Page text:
Technical difficulties are hampering efforts to create an electricity network for the Mediterranean basin.
When a test to link the electricity grids of Libya and Tunisia failed in November 2005, the architects of the project to create a synchronous electricity ring in the Mediterranean basin were sent back to the drawing board. Almost two years later, the technical problems encountered during the ill-fated test have still not been resolved.
The dream of linking all the electricity networks around the Mediterranean with a ring of alternating current (AC) connections to create one synchronous region is growing increasingly distant. Current thinking envisages the implementation of a compromise scenario, which will allow energy trading to take place while avoiding the problems associated with synchronisation.
The concept of a Mediterranean electricity ring (Medring) was first mooted in the early 1990s. Once interconnected, the sequence of national networks would form an elliptical ring that would be 4,000 kilometres east to west and 2,000 kilometres north to south. This began in August 1997 when a 400-kV AC submarine cable between Morocco and Spain was energised, and in May 1998 it was used for the commercial exchange of power for the first time.
Today, Europe is interconnected from Poland to Spain and two synchronous systems operate independently in the southern Mediterranean: the first includes Algeria, Tunisia and Morocco; the second runs from Libya to Syria through Egypt, Jordan and Lebanon. Turkey is an independent bloc, but aims to join the wider network.
‘Turkey is pushing hard to join the European system,’ says a source close to the Medring project. ‘It is a fact of life in Europe that electricians are always in advance of politicians. It is a strong symbol of going towards Europe.’
A connection between Libya and Tunisia is the missing link, but joining the two countries has already proved difficult. The 2005 test of a connection between the two was designed to run for three days, but failed within minutes after the capacity of power surging into the connection from Europe caused it to trip.
‘A wave of power from Europe caused the activation of protection in the Maghreb, tripping lines from Algeria to Morocco,’ says an industry source.
‘If the regulatory capacity is not the same speed [across the connections], you have an imbalance immediately and power comes in [to balance the system] from Spain. Europe has an installed capacity of 400 GW, while Algeria and Libya have 6 GW and 4 GW respectively. This means its ability to withstand fluctuations is much greater. The regulatory capacity of Europe is much stronger.’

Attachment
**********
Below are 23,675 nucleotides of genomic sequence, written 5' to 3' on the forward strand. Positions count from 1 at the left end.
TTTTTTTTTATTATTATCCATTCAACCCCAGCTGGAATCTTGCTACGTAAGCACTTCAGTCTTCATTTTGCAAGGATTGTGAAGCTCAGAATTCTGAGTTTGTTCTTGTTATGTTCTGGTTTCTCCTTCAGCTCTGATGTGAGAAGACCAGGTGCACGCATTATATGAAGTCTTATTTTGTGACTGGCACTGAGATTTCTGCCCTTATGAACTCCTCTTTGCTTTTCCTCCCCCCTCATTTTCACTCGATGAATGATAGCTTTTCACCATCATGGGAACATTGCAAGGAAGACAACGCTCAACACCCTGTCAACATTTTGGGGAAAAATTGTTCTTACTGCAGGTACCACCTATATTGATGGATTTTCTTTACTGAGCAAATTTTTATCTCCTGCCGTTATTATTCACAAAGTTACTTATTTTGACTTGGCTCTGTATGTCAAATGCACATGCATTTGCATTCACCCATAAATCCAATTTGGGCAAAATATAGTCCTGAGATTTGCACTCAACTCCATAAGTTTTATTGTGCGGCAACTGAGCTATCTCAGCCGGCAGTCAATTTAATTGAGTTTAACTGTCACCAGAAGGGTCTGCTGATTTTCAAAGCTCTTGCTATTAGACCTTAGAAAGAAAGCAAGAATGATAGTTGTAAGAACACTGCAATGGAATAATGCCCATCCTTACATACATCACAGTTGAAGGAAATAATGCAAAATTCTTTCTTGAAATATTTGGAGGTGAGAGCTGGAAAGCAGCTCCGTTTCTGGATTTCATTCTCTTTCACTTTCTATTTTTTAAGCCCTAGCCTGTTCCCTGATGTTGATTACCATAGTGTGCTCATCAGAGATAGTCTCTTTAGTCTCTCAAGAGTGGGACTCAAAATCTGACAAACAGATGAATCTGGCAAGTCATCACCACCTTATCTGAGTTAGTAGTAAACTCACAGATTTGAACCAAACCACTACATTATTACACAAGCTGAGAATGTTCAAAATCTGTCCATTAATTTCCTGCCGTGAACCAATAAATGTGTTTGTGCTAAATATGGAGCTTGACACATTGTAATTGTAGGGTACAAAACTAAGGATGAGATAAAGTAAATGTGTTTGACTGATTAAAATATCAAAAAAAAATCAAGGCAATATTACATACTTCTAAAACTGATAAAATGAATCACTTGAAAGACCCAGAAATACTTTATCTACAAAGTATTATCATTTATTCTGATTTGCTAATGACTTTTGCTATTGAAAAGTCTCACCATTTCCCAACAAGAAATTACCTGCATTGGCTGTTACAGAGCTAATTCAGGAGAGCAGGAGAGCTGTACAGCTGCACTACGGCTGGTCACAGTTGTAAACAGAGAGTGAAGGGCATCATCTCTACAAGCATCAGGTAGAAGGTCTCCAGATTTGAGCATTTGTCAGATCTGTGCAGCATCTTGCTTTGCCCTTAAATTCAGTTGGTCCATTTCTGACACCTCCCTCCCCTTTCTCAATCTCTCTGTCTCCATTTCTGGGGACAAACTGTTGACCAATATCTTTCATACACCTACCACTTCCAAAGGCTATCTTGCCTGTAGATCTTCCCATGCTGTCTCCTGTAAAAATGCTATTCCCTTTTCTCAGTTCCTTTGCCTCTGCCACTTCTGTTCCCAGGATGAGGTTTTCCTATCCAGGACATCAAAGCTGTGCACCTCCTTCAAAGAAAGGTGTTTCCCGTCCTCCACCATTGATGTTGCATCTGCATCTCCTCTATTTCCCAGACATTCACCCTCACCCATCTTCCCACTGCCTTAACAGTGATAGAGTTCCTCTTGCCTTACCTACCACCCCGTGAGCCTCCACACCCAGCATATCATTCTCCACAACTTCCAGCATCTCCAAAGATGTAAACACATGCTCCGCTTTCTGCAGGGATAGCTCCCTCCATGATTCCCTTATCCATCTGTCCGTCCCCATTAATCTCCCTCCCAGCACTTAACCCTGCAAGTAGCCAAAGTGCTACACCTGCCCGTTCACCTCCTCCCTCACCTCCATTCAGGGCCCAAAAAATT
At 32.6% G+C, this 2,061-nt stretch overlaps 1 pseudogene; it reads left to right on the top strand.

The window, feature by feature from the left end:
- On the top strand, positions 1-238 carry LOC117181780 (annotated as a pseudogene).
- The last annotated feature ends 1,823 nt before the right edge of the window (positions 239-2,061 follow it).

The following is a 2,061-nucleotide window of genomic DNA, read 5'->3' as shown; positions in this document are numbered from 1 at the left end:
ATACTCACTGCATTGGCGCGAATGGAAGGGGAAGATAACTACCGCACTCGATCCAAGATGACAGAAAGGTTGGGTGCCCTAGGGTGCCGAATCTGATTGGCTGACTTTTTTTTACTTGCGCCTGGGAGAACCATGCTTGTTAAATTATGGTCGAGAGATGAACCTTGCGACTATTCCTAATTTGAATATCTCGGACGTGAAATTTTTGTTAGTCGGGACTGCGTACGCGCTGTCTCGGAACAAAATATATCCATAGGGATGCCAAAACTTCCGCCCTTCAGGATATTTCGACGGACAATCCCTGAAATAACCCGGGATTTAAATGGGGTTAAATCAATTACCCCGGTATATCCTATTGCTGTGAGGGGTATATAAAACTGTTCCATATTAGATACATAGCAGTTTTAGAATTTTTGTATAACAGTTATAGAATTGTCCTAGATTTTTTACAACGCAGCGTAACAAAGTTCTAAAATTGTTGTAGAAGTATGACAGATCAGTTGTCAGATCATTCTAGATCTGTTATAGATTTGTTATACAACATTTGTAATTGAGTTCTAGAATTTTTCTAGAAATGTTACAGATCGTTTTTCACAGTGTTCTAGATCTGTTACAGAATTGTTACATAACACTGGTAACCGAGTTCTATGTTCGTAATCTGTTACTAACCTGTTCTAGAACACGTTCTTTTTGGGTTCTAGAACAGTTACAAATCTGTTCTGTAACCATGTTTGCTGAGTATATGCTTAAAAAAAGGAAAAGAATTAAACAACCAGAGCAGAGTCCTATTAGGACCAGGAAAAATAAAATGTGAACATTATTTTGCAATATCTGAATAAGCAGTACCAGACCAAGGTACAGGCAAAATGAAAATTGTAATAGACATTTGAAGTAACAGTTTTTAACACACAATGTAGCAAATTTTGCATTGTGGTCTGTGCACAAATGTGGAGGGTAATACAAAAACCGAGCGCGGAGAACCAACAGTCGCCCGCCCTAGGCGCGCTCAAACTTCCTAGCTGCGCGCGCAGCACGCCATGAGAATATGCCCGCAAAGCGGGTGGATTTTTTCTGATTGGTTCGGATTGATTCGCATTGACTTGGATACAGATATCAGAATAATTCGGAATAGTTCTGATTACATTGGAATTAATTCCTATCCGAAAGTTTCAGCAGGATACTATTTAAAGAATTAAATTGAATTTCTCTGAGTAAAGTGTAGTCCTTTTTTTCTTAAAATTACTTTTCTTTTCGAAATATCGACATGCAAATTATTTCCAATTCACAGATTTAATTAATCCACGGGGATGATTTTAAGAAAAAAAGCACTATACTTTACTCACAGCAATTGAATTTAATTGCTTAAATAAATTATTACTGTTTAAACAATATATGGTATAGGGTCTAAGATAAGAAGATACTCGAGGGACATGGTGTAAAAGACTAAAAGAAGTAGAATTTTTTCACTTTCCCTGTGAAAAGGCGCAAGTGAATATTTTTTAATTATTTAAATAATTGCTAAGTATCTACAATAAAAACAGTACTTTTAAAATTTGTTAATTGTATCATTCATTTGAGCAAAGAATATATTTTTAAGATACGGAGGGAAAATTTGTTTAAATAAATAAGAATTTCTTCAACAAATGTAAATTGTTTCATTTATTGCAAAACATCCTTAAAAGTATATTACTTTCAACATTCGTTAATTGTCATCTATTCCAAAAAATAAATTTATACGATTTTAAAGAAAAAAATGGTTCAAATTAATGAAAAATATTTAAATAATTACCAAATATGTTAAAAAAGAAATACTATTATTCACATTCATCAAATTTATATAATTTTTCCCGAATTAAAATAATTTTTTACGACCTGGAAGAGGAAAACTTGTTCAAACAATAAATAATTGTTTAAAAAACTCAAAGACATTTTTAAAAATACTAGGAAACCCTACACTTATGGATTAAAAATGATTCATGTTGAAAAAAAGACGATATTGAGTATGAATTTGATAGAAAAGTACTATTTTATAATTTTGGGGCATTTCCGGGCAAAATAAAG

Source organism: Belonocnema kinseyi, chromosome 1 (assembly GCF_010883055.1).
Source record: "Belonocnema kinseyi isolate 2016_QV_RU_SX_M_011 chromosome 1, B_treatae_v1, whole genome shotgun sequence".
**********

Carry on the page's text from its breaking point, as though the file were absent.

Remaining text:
Another weakness in the system is the interconnection between Libya and Egypt. The 220-kV double-circuit line linking the two systems has a capacity of only 120-140 MW. Plans include strengthening the interconnection by extending a 500-kV line from Marsa Matrouh to Tobruk. A 500-kV/400-kV transformer would be located in Libya, which would complete the upgrade of its electricity backbone to 400-kV by 2015.
One possible solution to the problems of synchronous interconnection was proposed at the meeting of the liaison committee of electricians around the Mediterranean Basin (Medelec) in April 2007. A direct current (DC) back-to-back link could be set up between Libya and Egypt.
With a peak load of approximately 20,000 MW, the Egyptian power system is the largest in the southern Mediterranean, and therefore subject to higher fluctuations. In a synchronous structure, these fluctuations would be transmitted throughout the system. ‘A back-to-back interconnection acts as a filter for normal power frequency fluctuations on either side,’ says Juan Manuel Rodriguez Garcia, head of network studies at Red Electrica de Espana.
The new link would still allow energy exchange, however. ‘If you have 220-kV lines with 300-MW capacity, these fluctuations occupy 70 per cent of their capacity,’ says Garcia. ‘If you have a back-to-back connection, all the capacity will be available for commercial purposes; otherwise you reserve part of the capacity for these fluctuations.’
With much of the necessary infrastructure already in place, compromising the original idea of a synchronous Mediterranean ring by installing DC connections may be the only way forward. ‘If there are such big technical problems forcing a decrease in cross-border transfer capacity, why not use direct current?’ says the industry source.